34.
The parties submitted post-hearing memoranda on February 22, 2013. The parties also submitted supplemental memoranda on March 7, 2013 and March 14, 2013 with respect a judicial decision that had been cited and relied on by Claimant.
35.
In a Procedural Order dated July 15, 2013, the Arbitral Tribunal ordered that each party may submit a response to the other party’s post-hearing memorandum within 21 days (which deadline was subsequently extended). In addition, the Tribunal ordered that each party may submit an application for costs within 15 days.
36.
On July 30, 2013, the parties submitted their respective cost applications.
37.
On August 8, 2013, each party submitted its response to the other party’s post-hearing memorandum.
38.
By letter dated October 31, 2013, the Chairman of the Tribunal made a disclosure to the parties pursuant to Article 11(3) of the ICC rules. Neither party made any comments or raised any objection to this disclosure.
39.
By email dated January 5, 2014, the Tribunal advised the parties pursuant to Article 22(1) of the ICC Rules that the proceedings were closed.
40.
The ICC Court extended the time limit for rendering the Final Award in this case several times, the last such extension was granted on March 13, 2014, providing that the Final Award shall be rendered by May 31, 2014.

III. JURISDICTION

41.
The Tribunal has jurisdiction to resolve the disputes in this case based on the arbitration clause in the parties’ alleged agreement and Respondent’s agreement to arbitrate in the Terms of Reference.
42.
Claimant relies on the arbitration clause in Article 13 of the alleged Sales Contract dated July 19, 2011 (Contract Number RKH 1101), which states:

"Any dispute, controversy or claim arising out of or in connection with this contract, or breach, termination or invalidity thereof, shall be settled, if no amicable solution can be found, exclusively by arbitration in accordance with Rules of Arbitration of the International Chamber of Commerce ("ICC"). The arbitration tribunal shall consist of three arbitrators. Each party shall appoint one arbitrator, and the two arbitrators shall appoint the third as presiding arbitrator. If the two arbitrators fail to agree on the third arbitrator, then the presiding arbitrator shall be appointed by the ICC. The proceedings, to be held in the English language, shall be governed by the applicable law in the State of New York. The place of arbitration shall be Manhattan, New York.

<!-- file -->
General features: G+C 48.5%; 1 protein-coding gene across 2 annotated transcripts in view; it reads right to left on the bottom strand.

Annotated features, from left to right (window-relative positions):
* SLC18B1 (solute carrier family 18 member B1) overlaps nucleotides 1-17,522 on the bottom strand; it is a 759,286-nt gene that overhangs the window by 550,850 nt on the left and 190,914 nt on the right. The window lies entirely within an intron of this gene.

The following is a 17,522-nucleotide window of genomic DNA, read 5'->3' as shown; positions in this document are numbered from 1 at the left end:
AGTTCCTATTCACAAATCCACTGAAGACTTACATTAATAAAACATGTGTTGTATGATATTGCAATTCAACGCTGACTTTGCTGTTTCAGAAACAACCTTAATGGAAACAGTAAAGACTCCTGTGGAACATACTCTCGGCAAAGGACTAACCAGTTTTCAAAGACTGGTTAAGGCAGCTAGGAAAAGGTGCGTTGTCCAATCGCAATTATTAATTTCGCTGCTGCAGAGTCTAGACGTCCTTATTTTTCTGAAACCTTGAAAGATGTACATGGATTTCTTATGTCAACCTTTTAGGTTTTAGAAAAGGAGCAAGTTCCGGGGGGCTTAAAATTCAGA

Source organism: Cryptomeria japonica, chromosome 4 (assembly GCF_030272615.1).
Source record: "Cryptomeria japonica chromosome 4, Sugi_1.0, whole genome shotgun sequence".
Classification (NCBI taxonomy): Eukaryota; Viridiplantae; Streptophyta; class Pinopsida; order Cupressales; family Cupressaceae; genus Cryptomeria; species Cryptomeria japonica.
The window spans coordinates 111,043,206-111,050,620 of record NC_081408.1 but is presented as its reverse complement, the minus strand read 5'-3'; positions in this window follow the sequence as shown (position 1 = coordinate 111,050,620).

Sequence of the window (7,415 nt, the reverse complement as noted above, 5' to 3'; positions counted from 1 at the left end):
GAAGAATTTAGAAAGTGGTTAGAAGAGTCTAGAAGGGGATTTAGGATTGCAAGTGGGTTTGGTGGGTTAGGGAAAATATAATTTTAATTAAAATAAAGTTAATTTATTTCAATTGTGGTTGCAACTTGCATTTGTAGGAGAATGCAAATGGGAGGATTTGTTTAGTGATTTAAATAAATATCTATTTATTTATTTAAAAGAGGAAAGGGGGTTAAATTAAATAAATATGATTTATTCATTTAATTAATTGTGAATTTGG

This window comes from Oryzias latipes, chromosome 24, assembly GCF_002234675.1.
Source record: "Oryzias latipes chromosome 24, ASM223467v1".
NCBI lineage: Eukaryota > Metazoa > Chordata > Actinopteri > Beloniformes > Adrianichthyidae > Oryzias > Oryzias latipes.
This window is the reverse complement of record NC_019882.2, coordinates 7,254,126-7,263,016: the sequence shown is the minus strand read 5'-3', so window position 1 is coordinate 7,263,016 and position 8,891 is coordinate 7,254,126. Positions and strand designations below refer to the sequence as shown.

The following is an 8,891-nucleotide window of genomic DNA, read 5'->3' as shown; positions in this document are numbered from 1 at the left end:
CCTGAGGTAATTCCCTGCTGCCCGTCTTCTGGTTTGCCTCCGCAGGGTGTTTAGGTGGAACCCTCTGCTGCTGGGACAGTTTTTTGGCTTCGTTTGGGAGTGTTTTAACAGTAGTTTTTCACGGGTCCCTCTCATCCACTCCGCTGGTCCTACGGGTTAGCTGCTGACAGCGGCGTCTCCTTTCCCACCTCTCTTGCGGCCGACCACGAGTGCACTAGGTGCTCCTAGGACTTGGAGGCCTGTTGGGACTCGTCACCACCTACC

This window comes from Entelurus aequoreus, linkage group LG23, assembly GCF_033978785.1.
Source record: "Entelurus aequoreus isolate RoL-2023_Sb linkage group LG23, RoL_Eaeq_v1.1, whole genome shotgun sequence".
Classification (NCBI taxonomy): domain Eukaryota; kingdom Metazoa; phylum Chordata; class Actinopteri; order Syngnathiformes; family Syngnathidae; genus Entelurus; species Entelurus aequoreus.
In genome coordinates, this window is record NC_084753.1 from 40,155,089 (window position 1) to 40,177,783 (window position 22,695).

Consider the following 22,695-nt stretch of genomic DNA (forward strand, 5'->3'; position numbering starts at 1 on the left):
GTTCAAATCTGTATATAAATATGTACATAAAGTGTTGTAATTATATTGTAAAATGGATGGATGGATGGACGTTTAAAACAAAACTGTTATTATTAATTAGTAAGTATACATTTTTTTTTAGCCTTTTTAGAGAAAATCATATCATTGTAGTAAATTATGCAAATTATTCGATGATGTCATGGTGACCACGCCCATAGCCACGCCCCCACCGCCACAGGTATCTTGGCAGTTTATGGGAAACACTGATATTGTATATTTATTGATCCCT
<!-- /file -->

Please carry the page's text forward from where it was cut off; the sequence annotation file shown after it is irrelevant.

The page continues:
[Terms of Reference ¶27]

43.
Although Respondent disputes whether any contract was entered into by the parties, Respondent did agree to arbitrate in paragraph 28 of the Terms of Reference as follows:

"Respondent agrees that: (i) this dispute shall be finally settled through arbitration conducted under the ICC Rules; (ii) the arbitral tribunal shall consist of three arbitrators; (iii) the place of the Arbitration is New York City, New York, United States of America; and (iv) the language of this arbitration proceeding is English."

[Terms of Reference ¶[28]

44.
Therefore, the parties have agreed to arbitrate this dispute under the ICC Rules, and this Tribunal has jurisdiction to resolve the issues in this case.

IV. FACTUAL BACKGROUND

45.
Based on the documentary evidence submitted by the parties and the witness testimony, the Tribunal finds the relevant facts to be as set out below.
46.
On July 1, 2011, Respondent contacted Hector Morales ("Morales"), a broker, with regard to the purchase of a quantity of HBI. [Exhibit D-01] As indicated below, Morales received and sent all communications between the parties relating to the potential transaction. From the evidence in the case it appears that Morales communicated with Claimant in English and with Respondent in Spanish.1
47.
On July 2, 2011, Morales responded in an email to Respondent that there was a seller who can:

"offer you 30,000 TM to ship in August at a CFR Altamira/Tampico at a price of US$ 459/TM.2

Payment via letter of credit against proof of shipment..."

[Exhibit D-01]

48.
After several email exchanges, Respondent responded by email to Morales on July 4, 2011:

"I HEREBY CONFIRM THAT WE ARE READY TO NEGOTIATE DETAILS AND THE ASSIGNMENT OF THE ORDER; THANK YOU FOR YOUR OFFER AND WE SEEK OUT US$455/TON TO CLOSE IMMEDIATELY. WE ARE OPEN TO YOUR COUNTEROFFER. THIS IS THE IDEAL PRICE SOUGHT; I HOPE YOU CAN GET IT.

* * *

WE NEED TO FIND AN OPERATION THAT IS QUICK, AND THAT IS WHY WE ARE ASKING FOR YOUR HELP."

[Exhibit D-01]

49.
On July 5, 2011, Morales wrote to Respondent by email as follows:

"I am confirming the order at a price of US$455/TM CFR Tampico or Altamira for 30,000 TM of HBI.

Payment via letter of credit against shipping documents."

[Exhibit D-01] In this email Morales also told Respondent who the seller of the HBI was (Claimant). [Exhibit D-01]

50.
On July 5, 2011, Respondent wrote to Morales asking "Did they send you a draft of the contract or how do they wish to carry out the operation?" [Exhibit D-01]
51.
On July 7, 2011, Morales informed Respondent by email that "Rock [Claimant] shall provide a contract to confirm this operation." [Exhibit D-02]
52.
On July 8, 2011, Respondent sent Morales a draft contract for the purchase of HBI. [Exhibit D-04] The Respondent’s draft contract provided for payment by irrevocable letter of credit and stated that the documents under the letter of credit "shall be submitted within 21 days from the Bill of Lading date."3 [Exhibit D-04]
53.
On July 9, 2011, Morales sent Respondent’s purchase order to Claimant.

[Exhibit C-07]

54.
On July 11, 2011, Respondent advised Morales by email: